Appellants accordingly contend that Wagner violated a rule of softball [*9] by “running over the catcher during a play at home plate,” and therefore his conduct was outside the scope of the game. However, [HN9] the risk of someone violating a rule of the game is one of the risks taken when engaging in a sport. See Landrum, 629 N.E.2d at 714 (citing Oswald v. Township High Sch. Dist. No. 214, 84 Ill. App. 3d 723, 406 N.E.2d 157, 160, 40 Ill. Dec. 456 (Ill. Ct. App. 1980)) (noting that “rule infractions, deliberate or unintentional, are virtually inevitable in contact games” and thus a different standard of care in such sports is justified). If no one ever violated the rules, then there would be no need for penalty shots in basketball, a penalty box in hockey, or flags on the field in football. Collisions at home plate are common, mainly because catchers often attempt to keep a runner from scoring by blocking the plate with their body. Even if a rule prohibits running into the catcher, that fact alone is insufficient evidence to show the injury resulting from the violation of the rule was not inherent in the sport.
As a final matter, Appellants argue that even if mere negligence may be outside the duty of care, Wagner’s conduct was reckless and therefore outside the scope of risks assumed in the game of [*10] softball. [HN10] “[R]ecklessness or willfulness may be inferred from conduct so grossly negligent that a person of ordinary reason and prudence would then have been conscious of the probability of resulting injury.” Yaun v. Baldridge, 243 S.C. 414, 419, 134 S.E.2d 248, 251 (1964). “[R]ecklessness implies the doing of a negligent act knowingly . . . [or] the conscious failure to exercise due care.” Id. (quoting State v. Rachels, 218 S.C. 1, 8, 61 S.E.2d 249, 252 (1950)). “Due care” can be defined as “that degree of care which a person of ordinary prudence and reason would exercise under the same circumstances.” Berberich v. Jack, 392 S.C. 278, 287, 709 S.E.2d 607, 612 (2011) (quoting Hart v. Doe, 261 S.C. 116, 122, 198 S.E.2d 526, 529 (1973)).
Even assuming, arguendo, that Wagner’s conduct could be characterized as reckless, it was not so reckless as to involve risks outside the scope of softball. [HN11] The likelihood of someone running too fast to stop or playing more aggressively than anticipated is part of the competitive atmosphere of athletics. Almost all contact sports, especially ones that require protective gear as part of their equipment, involve conduct that a reasonably prudent person [*11] would recognize may result in injury. To the extent these risks inhere in the sport involved, we hold some recklessness by copaticipants in a contact sport must be assumed as part of the game. Accordingly, a player assumes the risk of ordinary recklessness committed within the course of the game.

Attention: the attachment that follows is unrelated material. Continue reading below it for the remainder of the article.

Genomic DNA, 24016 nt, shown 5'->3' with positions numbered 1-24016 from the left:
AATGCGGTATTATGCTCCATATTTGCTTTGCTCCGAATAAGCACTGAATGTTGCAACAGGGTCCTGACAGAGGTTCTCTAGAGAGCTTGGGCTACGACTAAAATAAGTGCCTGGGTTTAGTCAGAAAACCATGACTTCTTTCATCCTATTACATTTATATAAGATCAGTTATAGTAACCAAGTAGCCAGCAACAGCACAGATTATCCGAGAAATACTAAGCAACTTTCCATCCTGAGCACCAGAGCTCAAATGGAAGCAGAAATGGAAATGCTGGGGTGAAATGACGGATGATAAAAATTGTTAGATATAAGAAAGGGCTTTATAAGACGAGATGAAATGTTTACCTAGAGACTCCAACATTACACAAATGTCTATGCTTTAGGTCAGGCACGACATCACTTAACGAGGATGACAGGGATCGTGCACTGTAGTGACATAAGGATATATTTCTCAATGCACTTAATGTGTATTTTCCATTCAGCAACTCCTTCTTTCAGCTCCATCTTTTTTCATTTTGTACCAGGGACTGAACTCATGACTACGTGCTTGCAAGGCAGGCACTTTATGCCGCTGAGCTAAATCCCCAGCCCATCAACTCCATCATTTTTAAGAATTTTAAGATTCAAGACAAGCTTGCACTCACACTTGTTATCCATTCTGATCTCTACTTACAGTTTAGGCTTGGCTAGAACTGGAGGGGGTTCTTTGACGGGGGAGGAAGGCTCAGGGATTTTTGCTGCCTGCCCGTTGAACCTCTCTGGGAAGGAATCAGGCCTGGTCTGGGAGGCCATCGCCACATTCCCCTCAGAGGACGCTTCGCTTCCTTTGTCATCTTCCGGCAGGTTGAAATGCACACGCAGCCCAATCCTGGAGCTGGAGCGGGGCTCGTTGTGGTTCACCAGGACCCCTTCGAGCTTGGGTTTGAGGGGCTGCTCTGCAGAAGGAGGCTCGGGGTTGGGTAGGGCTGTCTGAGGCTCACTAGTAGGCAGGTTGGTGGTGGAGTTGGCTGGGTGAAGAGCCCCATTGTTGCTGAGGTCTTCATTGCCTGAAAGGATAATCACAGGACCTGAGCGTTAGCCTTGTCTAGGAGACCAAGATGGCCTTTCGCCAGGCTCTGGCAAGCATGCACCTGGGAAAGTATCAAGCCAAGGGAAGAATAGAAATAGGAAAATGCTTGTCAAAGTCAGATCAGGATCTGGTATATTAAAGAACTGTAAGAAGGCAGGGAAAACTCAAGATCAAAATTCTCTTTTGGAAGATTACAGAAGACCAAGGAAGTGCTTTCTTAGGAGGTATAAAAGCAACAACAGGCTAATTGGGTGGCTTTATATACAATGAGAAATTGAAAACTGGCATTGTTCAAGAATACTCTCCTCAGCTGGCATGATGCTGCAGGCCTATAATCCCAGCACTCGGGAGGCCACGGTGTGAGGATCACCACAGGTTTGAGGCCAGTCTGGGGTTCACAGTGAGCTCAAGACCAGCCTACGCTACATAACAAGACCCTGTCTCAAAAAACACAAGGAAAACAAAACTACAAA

We emphasize that this holding is limited to recklessness committed within the scope of the game and does not include intentional conduct by a coparticipant of a sport, or conduct so reckless as to be outside the scope of the game. 3 Even within the context of a contact sport, players owe reciprocal duties to not intentionally injure each other. Cole does not allege that Wagner’s conduct was intentional nor does he allege such recklessness as would fall outside the scope of the game of softball. Thus, Wagner’s conduct fell within the duty of care he owed to Cole as a coparticipant in the game.
3 While other courts have carved out exceptions for both reckless and intentional conduct, a viable recklessness claim must embrace conduct inconsistent with the game. See Rudzinski v. BB, No. 0:09-1819-JFA, 2010 U.S. Dist. LEXIS 68471, 2010 WL 2723105 at *3 (D.S.C. 2010) (finding one boy had not acted recklessly in hitting another [*12] boy with the backswing of his golf club because he had not “engaged in conduct so reckless as to be totally outside the range of the ordinary activity involved in the sport of golf”); Knight v. Jewett, 3 Cal. 4th 296, 11 Cal. Rptr. 2d 2, 834 P.2d 696, 710 (Cal. 1992) (failing to find defendant liable for recklessness for knocking over plaintiff and stepping on her hand during a game of touch football, stating that defendant’s conduct was not “so reckless as to be totally outside the range of ordinary activity involved in the sport”); Bourque v. Duplechin, 331 So. 2d 40, 42-43 (La. Ct. App. 1976) (finding defendant liable under a theory of recklessness where he had run several feet outside the baseline to collide with the second baseman in an effort to break up a double play and noting that such unsportsmanlike behavior was not incidental to playing softball).
Based on the foregoing, we affirm the circuit court’s order granting summary judgment in favor of Wagner.
TOAL, C.J., BEATTY and KITTREDGE, JJ., concur. PLEICONES, J., concurring in a separate opinion.
CONCUR BY: PLEICONES
JUSTICE PLEICONES: I concur in the decision to affirm the grant of summary judgment because I would find that Wagner owed no duty to Cole under these [*13] circumstances, relying on the doctrine of implied primary assumption of the risk. Hurst v. East Coast Hockey League, 371 S.C. 33, 637 S.E.2d 560 (2006). I also note that I am not convinced that a game of pick-up softball is a contact sport.
In this lawsuit a man is suing the maker of Brut aftershave when his face caught on fire after splashing on the aftershave. WISN-TV of Milwaukee, WI reports in Camper Sues Aftershave Maker After Igniting that 81 year old Charles Lewitzke was at a campground where he cleaned up in the campground washroom. He applied Brut to his neck and face and used an aerosol deodorant.
He then went back to his campsite to cook breakfast over an open fire pit when his face caught fire.
Mr. Lewitzke is suing the manufacture of Brut and Wal-Mart where he purchased the products. Brut on its label says the product is flammable and should not be used when smoking or near a fire. Mr. Lewitzke is arguing he did not use the product near a fire and that there was not warning as to the amount of time the product remained flammable.
So as a warning, the next time you go camping, just smell like everyone else.